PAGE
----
San Diego's city attorney's office is sticking by an April 11 memo that questioned the legality of a proposed ballot initiative brought forth by local attorney Cory Briggs that would reconfigure the Tourism Marketing District.
If approved by voters, the initiative would amend the current hotel tax by redirecting the money to the city's general fund and simultaneously pave the way for a new downtown Chargers stadium and non-contiguous convention-center expansion — a “convadium.”
In addition, the initiative proposes turning the current Qualcomm Stadium site into a public park and possible San Diego State extension campus.
City attorney Jan Goldsmith's office released the 25-page memo on the same day that Briggs announced he would be holding a press conference the following day to announce a potential settlement in the Tourism Marketing District lawsuit he filed on behalf of San Diegans for Open Government.
The trial for the lawsuit was expected to occur in the coming months and so far has cost the Tourism Marketing District over two million dollars in legal fees, according to reports by the Reader.
But Goldsmith's memo appeared to have derailed that announcement. The memo questioned the legality of the proposal (also known as "the citizens' initiative") while providing city-council members legal reasons to deny placing the item on the ballot.
One of the issues cited in the memo concluded that the initiative's "direct diversion of tax revenue is not consistent with local and state law for the safe handling of tax payments."
According to the memo, there are requirements that forbid outside agencies to collect and possess taxes generated from the hotel tax without first depositing them in the city's treasury.
"As taxes, the moneys collected by the hotel operator are public funds, and the city is responsible for ensuring that they are accounted for and properly spent. The city's laws regulating collection and use of the [transient occupancy tax] require payment of the tax to the city."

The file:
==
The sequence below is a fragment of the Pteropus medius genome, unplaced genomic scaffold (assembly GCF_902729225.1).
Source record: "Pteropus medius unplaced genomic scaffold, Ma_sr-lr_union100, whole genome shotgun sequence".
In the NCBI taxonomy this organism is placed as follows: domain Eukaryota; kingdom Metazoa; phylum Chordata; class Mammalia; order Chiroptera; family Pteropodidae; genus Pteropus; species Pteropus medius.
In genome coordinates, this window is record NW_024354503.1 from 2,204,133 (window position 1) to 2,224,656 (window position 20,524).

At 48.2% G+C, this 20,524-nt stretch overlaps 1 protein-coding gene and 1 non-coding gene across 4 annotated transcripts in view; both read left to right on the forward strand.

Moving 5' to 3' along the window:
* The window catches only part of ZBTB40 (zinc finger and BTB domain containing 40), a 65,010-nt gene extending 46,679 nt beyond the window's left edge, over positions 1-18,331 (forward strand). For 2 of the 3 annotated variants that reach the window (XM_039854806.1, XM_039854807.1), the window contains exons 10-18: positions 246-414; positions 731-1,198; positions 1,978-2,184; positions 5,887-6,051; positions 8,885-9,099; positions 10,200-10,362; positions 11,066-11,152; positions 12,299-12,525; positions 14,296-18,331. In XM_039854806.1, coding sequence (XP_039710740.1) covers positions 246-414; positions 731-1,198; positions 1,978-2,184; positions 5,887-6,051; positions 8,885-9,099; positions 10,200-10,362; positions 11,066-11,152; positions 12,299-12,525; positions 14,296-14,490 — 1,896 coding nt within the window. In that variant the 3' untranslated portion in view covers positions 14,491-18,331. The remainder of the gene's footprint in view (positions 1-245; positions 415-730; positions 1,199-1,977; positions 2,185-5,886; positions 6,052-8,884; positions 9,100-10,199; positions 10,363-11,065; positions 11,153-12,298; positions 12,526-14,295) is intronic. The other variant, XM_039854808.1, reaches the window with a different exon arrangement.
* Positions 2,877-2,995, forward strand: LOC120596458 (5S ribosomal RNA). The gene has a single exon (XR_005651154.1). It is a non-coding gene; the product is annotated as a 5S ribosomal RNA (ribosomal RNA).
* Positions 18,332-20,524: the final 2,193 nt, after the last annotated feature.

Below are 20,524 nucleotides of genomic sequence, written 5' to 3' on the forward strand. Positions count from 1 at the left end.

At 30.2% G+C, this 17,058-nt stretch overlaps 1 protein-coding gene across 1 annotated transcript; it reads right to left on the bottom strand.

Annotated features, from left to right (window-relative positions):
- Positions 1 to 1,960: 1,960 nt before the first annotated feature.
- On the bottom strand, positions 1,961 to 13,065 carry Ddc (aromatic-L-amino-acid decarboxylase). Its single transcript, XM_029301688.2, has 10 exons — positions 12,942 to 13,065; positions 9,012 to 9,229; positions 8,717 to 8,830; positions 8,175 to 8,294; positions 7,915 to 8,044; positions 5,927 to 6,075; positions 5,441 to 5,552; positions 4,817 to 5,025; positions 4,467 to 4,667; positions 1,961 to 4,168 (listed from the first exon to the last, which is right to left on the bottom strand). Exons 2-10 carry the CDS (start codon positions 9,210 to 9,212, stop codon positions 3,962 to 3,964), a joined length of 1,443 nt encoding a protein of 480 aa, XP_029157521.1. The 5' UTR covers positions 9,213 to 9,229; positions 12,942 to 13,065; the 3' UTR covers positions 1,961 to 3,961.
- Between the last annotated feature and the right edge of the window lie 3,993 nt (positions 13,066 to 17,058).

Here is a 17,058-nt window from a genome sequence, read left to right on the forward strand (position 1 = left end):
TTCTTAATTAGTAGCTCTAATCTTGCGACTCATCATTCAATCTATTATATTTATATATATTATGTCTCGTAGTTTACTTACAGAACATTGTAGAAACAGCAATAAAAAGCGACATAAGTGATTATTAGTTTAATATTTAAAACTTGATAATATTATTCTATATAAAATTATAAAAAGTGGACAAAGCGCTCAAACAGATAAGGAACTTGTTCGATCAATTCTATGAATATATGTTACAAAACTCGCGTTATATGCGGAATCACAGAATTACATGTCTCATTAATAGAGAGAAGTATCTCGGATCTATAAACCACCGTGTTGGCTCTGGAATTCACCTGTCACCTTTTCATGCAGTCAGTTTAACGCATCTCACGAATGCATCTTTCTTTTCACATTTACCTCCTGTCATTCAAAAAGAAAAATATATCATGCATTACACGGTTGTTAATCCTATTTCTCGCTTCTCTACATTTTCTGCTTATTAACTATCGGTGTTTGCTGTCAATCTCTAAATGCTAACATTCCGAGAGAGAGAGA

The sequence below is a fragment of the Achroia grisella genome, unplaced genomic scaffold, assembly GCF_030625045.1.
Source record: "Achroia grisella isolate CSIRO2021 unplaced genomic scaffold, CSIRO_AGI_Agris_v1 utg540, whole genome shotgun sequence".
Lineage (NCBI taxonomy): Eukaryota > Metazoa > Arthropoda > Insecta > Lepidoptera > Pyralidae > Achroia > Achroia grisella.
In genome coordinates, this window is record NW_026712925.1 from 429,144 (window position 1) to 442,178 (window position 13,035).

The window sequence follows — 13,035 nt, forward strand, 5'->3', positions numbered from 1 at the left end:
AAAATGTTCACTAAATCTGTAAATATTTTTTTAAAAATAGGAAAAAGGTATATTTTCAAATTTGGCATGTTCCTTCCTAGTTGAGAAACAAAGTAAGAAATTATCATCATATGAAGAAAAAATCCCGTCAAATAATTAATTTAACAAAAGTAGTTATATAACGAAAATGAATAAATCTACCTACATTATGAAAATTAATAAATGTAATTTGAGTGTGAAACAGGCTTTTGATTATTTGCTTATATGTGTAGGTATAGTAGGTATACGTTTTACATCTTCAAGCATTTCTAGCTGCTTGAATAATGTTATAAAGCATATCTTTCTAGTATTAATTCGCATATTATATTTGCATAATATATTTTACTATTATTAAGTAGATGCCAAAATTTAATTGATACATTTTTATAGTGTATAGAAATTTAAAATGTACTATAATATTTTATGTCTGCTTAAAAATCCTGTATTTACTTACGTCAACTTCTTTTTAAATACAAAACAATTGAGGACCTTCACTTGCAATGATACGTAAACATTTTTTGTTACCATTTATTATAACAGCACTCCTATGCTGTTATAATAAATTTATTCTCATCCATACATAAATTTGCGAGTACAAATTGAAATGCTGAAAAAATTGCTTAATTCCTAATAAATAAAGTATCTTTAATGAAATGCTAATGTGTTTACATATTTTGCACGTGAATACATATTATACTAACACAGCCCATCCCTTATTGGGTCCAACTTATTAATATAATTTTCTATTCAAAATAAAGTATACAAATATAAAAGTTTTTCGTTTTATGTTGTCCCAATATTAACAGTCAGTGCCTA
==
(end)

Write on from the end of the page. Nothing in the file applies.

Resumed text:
But what about the other agencies that collect and disburse public funds, such as Civic San Diego?
"Civic San Diego is a really good example of why the city attorney’s just cherry-picking issues to call out," says Briggs. "Namely, anything he says might be okay because, well, he says so."
Civic San Diego, a private, nonprofit agency oversees the former redevelopment agency and over the coming decades will be responsible for disbursing more than one billion dollars in former redevelopment tax payments needed to dissolve San Diego's redevelopment agency, as required by a 2012 state law.
How is it that the city council was allowed to delegate the legislative authority needed to allow Civic San Diego to make planning and permitting decisions for downtown and surrounding communities but is not able to in the case of the Tourism Marketing District?
In a previously issued 2015 city attorney memo, the city's attorneys described Civic San Diego as an independent contractor as well as a city-owned nonprofit. Among Civic San Diego's duties, the memo listed "processing payments due on enforceable obligations, monitoring bond requirements, disposing of property..." and "collecting money due."
Gerry Braun, spokesperson for Jan Goldsmith, says the answer is simple. "...[T]he Transient Occupancy Tax revenue is collected by the hotelier from the guest/transient (taxpayer) and it is supposed to be turned over to the City’s treasury. Instead, the Briggs/Frye Initiative allows the hotelier to keep part of the tax revenue and not turn it over to the City’s treasury. That is illegal."
Despite the 2015 memo that allows Civic San Diego to collect redevelopment tax dollars, Braun says that no entities are allowed to collect and keep the funds, "thereby bypassing the City’s treasury….
"This is one of the problems with the Briggs initiative that could cause the entire initiative, including the tax, to be invalidated by a court….
“Although not the situation [with Civic San Diego], we have also begun a review to see whether there are any fees or other funds collected anywhere in the city that do not get deposited in the City’s treasury. They must follow the same rules.
"For example, our office receives fees and penalties in a number of criminal cases. Those funds are deposited with the Treasurer even though the spending of those is restricted to only our office. They are in a restricted account that is part of the City treasury. Upon finding any situation that does not comply, we will enforce the requirement."
Goldsmith's longtime nemesis Briggs says it's more an attempt by the city attorney to throw a wrench in the plan than it is a valid legal opinion.
"I think they believe anyone who collects city money must pay it to the city every day, but then they act as though no such situation exists....
"The city attorney is not only misreading the laws he's looking at, but as he often does, he is looking at the wrong laws altogether. He should put down the city charter and pick up the state constitution; the latter's tax and initiative rules trump local rules. He gave himself 25 pages and 153 footnotes to identify the controlling constitutional authorities but missed them by a mile. In fact, I read the constitutional provisions to him last October when I briefed him on the initiative. Apparently he forgot.”